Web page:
One of the highlights of going to a Georgia Southern University football game is watching the Southern Pride Marching Band perform.
In fact, many people across the state think that of all of Georgia’s college marching bands, GSU’s Southern Pride is the best. So it was no surprise the band was invited to perform “The Grand Finale Exhibition” at the 37th Annual Greater Atlanta Marching Band Competition held recently in Conyers.
The competition is both the oldest and the longest continuously running high school marching band competition in the state. And performing for the 22 bands that came to Rockdale County High School for the competition was an invitation Georgia Southern band director Dr. Colin McKenzie said he couldn’t pass up.
Southern Pride did not disappoint the gathered bands and crowd at Conyers High School. Not only did the band perform its pregame, halftime, and postgame Shows, Southern Pride performed for the first time its new “Beatles Show.” The band will perform the Beatles Show at halftime of Thursday night’s game against Troy University at Paulson Stadium.
Led by drum majors Adam Youngman, Sequoyah Benton and Rob Ingram, the band’s 206 members took up the entire field at Conyers. Director McKenzie quickly got the crowd wound up with a rousing rendition of Ray Charles’ “Georgia on My Mind.”
For the Beatles performance, the band chose the songs “Magical Mystery Tour,” “Lady Madonna,” “Eleanor Rigby,” “Yesterday,” “Sergeant Pepper’s Lonely Hearts Club Band” and “The End.” The show was popular with the crowd, as many sang along while the band played.
The Southern Pride’s drum line performed two special percussion arrangements during “Eleanor Rigby” and “Sergeant Pepper’s.” The color guard glided through the special dance in “Yesterday,” and trumpeters Jacob Lukemeir and Brandon Shinholster wowed the crowd with their solo turns.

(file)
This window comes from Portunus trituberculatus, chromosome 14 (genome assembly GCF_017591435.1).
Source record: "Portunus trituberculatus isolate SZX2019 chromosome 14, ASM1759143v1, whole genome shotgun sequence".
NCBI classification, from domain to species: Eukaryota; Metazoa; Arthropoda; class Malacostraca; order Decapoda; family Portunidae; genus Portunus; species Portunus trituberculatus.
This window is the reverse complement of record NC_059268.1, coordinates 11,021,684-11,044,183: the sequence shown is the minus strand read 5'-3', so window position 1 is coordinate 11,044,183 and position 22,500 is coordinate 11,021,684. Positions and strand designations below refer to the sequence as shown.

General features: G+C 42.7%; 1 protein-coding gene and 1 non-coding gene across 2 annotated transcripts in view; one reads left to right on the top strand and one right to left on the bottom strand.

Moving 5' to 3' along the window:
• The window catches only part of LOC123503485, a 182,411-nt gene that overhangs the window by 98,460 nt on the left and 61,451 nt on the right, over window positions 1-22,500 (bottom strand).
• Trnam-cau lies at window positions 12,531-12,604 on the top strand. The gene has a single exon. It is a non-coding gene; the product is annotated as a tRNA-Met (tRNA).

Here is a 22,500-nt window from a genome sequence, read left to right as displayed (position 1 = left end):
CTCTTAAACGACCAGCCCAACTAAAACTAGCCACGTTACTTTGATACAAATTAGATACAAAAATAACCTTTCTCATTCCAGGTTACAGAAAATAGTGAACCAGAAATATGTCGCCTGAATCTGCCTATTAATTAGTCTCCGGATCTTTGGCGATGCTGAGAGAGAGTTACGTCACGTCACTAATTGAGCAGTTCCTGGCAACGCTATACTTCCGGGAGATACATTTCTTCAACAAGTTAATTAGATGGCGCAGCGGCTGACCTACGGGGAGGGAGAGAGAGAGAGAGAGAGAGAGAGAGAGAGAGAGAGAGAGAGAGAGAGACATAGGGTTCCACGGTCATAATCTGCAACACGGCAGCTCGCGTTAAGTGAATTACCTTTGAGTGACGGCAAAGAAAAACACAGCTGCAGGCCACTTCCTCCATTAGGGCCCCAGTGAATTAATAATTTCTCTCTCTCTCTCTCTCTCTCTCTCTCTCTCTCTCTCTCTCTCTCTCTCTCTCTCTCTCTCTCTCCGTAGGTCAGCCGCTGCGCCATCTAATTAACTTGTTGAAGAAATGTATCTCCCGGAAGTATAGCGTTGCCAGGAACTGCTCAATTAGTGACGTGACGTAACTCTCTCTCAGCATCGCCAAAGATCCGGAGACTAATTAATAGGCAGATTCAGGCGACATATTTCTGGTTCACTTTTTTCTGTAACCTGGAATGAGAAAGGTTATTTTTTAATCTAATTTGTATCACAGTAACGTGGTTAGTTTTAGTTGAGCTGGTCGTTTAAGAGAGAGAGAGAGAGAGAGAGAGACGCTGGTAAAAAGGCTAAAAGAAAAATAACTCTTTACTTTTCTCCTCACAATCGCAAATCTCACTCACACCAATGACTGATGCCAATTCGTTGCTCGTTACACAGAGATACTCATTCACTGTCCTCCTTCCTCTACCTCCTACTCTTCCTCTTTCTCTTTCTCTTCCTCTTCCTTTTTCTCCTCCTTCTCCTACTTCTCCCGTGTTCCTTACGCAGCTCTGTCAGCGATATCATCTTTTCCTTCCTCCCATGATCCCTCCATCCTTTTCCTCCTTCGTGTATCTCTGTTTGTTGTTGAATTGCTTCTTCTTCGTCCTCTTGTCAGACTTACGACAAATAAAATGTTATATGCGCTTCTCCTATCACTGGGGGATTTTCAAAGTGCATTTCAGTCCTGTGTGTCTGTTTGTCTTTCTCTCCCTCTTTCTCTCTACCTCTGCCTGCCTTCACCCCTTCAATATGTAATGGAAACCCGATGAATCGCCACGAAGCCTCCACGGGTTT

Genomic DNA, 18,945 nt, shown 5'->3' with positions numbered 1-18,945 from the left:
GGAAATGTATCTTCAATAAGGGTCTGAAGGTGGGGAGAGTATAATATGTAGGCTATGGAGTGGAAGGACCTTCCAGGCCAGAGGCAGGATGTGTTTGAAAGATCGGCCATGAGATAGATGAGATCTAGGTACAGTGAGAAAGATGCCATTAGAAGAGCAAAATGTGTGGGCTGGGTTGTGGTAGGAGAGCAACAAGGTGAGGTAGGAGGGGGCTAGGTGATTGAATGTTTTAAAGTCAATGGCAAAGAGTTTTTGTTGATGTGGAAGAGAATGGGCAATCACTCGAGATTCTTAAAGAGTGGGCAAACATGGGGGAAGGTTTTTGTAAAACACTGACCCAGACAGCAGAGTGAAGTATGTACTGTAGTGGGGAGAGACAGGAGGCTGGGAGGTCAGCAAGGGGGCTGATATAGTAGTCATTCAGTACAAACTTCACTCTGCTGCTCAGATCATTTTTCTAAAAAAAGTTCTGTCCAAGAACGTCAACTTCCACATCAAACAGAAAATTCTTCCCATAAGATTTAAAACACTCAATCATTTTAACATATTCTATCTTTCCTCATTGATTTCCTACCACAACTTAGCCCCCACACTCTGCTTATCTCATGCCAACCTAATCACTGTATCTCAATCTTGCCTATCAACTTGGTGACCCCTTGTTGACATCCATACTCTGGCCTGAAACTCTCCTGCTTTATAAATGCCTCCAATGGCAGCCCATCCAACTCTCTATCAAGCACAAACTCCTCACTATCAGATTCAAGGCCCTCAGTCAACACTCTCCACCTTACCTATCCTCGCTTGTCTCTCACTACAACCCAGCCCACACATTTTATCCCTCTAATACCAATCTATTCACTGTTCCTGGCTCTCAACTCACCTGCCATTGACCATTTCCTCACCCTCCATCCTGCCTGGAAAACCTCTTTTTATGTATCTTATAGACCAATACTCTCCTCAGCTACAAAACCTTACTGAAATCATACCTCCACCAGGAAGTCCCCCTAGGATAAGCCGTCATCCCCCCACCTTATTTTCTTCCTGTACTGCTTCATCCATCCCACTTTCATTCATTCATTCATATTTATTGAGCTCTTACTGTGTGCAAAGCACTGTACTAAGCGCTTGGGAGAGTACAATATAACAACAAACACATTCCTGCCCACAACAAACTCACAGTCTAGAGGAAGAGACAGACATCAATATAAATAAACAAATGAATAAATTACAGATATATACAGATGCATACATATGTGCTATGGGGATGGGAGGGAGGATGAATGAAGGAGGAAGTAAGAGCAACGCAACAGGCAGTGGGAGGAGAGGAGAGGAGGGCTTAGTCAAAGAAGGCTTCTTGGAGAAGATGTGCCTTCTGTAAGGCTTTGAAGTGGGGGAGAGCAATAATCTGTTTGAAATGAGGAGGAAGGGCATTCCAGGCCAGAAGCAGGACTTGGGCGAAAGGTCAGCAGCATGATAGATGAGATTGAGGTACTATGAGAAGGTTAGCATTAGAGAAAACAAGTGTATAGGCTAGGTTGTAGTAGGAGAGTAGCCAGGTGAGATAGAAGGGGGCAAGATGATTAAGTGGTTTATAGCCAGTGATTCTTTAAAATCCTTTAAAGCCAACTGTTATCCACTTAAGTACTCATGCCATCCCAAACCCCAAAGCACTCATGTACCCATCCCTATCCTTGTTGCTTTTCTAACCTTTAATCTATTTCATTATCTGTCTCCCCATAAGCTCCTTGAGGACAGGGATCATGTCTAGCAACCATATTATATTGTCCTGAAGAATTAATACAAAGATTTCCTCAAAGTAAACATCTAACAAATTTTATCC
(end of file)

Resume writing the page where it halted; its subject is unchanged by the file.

McKenzie and assistant band director Tim Kitzinger took great pride in telling prospective GSU students and their families that up to 75 percent of band members are not music majors but actually come from almost every major offered at Georgia Southern.
For example, drummer Caleb Anim-Andoh, from Ghana, is a pre-med student. What band experience did he have in Ghana?
“I never marched before and never played in a marching band before I came here,” he said. “I had watched the movie ‘Drum Line.’ I had watched tons of videos (of the Southern Pride) ... but on the first day of full ensemble performance during preseason, I was like, ‘Oh my God!”
Anim-Andoh said being a member of both Eagle Nation and Southern Pride means a great deal to him. He is so proud of the band, he said: “I just can’t wait for the day I get to (go home to) Ghana and I play something for the high schools and stuff.”
As “ambassadors” of the university, band members knew they were entertaining the crowds and showing the public just what Georgia Southern has to offer. Southern Pride ended the performance with a rousing version of the Eagles fight song. After the performance, McKenzie told band members they are “the polished silver star on the university’s crown.”
Directors and parents of participating high school bands at the competition asked McKenzie and Kitzinger about Georgia Southern, and they happily answered questions about the band and the school.